How Some Children Played at Slaughtering

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"How Some Children Played at Slaughtering" (German: Wie Kinder Schlachtens miteinander gespielt haben, also translated as "How children played slaughtering together") is a set of two short and rather gruesome anecdotes from Grimm's Fairy Tales. It was removed from the book in the second edition, and is missing from most modern editions as well.


Part One
In a city named Franecker, located in West Friesland, a group of young children (around 5 or 6 years of age) once played at being a butcher, a cook, a cook's assistant, etc., and killed the child who played as "the pig". The child who played as "the butcher" was arrested and charged for murder, but the town council (which also functioned as a court), never having had such a case before it, was unsure whether to punish such a young child. An old, wise councilor finally came up with a special method to decide if the child was guilty or not. He brought a ripe, appetizing apple and a high-value gold coin, took one in each hand and let the child choose one of them. If "the butcher" chose the apple (presumably proving that the child still had a completely naive mind), then he was innocent, and would be free to go; if he chose the gold coin (presumably proving that a more abstract understanding of values had already developed in the child), the child was guilty, and would be hanged for murder. "The butcher" chose the apple without any hesitation. Therefore, he was released and all charges were dropped.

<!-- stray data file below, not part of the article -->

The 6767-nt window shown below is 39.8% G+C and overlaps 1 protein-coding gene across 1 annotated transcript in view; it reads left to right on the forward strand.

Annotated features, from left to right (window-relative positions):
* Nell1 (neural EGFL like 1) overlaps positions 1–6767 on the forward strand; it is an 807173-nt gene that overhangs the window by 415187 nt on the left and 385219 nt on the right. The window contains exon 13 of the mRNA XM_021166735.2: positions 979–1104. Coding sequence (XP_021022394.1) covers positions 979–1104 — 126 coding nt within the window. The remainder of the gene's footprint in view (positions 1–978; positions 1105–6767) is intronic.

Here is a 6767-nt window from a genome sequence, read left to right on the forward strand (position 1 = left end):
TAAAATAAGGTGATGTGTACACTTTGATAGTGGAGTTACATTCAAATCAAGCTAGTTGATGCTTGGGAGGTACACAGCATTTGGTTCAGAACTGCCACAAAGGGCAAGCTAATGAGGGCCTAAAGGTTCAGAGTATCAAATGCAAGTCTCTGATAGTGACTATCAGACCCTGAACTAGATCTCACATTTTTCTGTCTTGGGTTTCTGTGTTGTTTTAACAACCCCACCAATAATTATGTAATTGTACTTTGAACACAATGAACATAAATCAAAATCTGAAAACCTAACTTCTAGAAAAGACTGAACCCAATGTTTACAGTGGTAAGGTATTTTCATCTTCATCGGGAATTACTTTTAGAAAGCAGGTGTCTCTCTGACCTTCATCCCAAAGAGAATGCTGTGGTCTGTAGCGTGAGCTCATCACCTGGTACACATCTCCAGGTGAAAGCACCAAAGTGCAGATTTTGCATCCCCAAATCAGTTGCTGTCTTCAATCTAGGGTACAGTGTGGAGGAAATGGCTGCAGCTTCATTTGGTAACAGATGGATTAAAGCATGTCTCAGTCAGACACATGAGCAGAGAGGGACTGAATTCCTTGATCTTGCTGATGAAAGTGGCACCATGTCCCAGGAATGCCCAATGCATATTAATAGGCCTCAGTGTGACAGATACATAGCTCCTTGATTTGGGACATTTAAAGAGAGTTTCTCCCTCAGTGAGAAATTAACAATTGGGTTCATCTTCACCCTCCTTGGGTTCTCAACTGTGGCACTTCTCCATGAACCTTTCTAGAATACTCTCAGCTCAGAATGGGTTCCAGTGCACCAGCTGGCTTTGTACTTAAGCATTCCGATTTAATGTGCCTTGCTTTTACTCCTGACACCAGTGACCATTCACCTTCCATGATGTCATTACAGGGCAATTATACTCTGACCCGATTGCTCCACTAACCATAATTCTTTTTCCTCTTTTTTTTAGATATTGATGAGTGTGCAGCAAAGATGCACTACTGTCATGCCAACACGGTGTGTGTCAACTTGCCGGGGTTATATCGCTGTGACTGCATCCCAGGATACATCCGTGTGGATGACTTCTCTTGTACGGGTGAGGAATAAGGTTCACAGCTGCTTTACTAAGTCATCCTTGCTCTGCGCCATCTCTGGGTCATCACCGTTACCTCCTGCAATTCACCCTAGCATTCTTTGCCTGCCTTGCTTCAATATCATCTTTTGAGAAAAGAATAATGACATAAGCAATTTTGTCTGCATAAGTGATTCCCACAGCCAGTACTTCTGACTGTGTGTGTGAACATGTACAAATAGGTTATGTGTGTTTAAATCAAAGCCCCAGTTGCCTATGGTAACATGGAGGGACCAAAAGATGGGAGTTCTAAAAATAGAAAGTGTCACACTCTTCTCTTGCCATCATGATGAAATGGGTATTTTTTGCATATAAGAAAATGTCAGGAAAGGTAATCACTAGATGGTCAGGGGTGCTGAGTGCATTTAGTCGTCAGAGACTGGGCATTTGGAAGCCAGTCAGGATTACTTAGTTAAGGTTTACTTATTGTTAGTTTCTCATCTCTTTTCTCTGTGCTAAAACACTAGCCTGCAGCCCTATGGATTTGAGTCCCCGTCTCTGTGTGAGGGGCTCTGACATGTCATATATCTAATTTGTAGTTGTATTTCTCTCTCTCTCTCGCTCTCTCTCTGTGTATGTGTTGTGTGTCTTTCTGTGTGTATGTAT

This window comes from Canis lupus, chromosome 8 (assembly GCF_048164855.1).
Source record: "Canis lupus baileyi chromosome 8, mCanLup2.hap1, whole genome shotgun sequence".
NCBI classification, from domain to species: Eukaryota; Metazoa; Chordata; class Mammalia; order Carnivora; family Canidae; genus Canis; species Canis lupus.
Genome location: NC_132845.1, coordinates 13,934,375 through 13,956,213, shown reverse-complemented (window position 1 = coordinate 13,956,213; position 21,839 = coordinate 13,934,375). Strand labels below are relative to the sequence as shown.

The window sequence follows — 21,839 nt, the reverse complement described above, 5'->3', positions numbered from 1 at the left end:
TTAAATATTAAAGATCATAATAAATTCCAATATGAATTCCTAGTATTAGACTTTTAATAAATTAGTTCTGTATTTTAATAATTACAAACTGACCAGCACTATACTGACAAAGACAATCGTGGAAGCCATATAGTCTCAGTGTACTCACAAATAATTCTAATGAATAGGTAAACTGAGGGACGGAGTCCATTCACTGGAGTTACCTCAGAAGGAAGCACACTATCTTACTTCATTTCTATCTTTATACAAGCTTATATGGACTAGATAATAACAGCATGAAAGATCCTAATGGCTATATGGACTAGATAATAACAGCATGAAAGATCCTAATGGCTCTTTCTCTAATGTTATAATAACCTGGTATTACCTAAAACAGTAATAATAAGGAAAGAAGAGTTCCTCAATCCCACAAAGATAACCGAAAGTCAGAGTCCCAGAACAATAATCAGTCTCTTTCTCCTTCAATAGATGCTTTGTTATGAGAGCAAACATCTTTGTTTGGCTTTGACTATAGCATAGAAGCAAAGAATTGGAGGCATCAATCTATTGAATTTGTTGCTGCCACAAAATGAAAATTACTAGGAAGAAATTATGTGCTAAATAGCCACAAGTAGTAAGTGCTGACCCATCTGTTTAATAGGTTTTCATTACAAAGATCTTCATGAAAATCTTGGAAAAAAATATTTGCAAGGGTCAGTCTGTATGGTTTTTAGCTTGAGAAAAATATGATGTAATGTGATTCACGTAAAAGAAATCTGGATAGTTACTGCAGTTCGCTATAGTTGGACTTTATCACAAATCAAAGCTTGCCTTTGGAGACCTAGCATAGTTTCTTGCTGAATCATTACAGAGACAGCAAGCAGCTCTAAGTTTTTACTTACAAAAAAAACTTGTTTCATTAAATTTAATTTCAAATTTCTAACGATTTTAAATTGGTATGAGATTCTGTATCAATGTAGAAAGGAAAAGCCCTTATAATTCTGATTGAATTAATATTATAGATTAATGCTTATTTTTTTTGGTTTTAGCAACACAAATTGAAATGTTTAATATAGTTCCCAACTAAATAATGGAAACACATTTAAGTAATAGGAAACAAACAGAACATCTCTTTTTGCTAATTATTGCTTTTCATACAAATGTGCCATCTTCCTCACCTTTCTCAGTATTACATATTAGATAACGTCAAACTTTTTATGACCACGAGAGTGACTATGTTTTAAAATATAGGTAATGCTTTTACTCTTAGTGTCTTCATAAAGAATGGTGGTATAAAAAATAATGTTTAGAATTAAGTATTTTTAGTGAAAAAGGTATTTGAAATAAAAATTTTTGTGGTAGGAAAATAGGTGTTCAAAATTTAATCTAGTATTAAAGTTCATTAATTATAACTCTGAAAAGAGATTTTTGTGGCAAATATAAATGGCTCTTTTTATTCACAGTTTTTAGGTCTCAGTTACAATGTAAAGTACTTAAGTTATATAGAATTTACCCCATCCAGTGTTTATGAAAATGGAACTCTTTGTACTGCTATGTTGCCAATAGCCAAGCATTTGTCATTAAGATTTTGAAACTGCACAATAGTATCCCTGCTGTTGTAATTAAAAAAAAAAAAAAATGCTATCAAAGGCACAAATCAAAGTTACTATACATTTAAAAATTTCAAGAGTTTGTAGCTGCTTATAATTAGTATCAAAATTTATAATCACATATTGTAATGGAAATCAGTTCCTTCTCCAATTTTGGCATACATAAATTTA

Part Two
One day, two brothers saw their father killing off a pig. They imitated what they saw and the older brother killed his younger brother. Their mother, who was giving the baby a bath, heard her child scream and abandoned the baby in the bath. When she saw what her eldest child had done, she took the knife out of her younger son's throat, and in her rage stabbed her older son in the heart. When the mother found out that meanwhile the baby had drowned in the tub, she felt an inconsolable desperation and committed suicide by hanging herself. After a long day of work in the field, the father came home. Finding out that his whole family was dead, he soon also died from sadness.

The first recension is copied out of an old book in the Berliner Abendblättern von Kleist (1810. No. 39.). The second is found Martin Zeilers Miscell. Nürnberg 1661. P. 388. who took it from J. Wolf Lectiones Memorabiles. Laving. 1600. folio.

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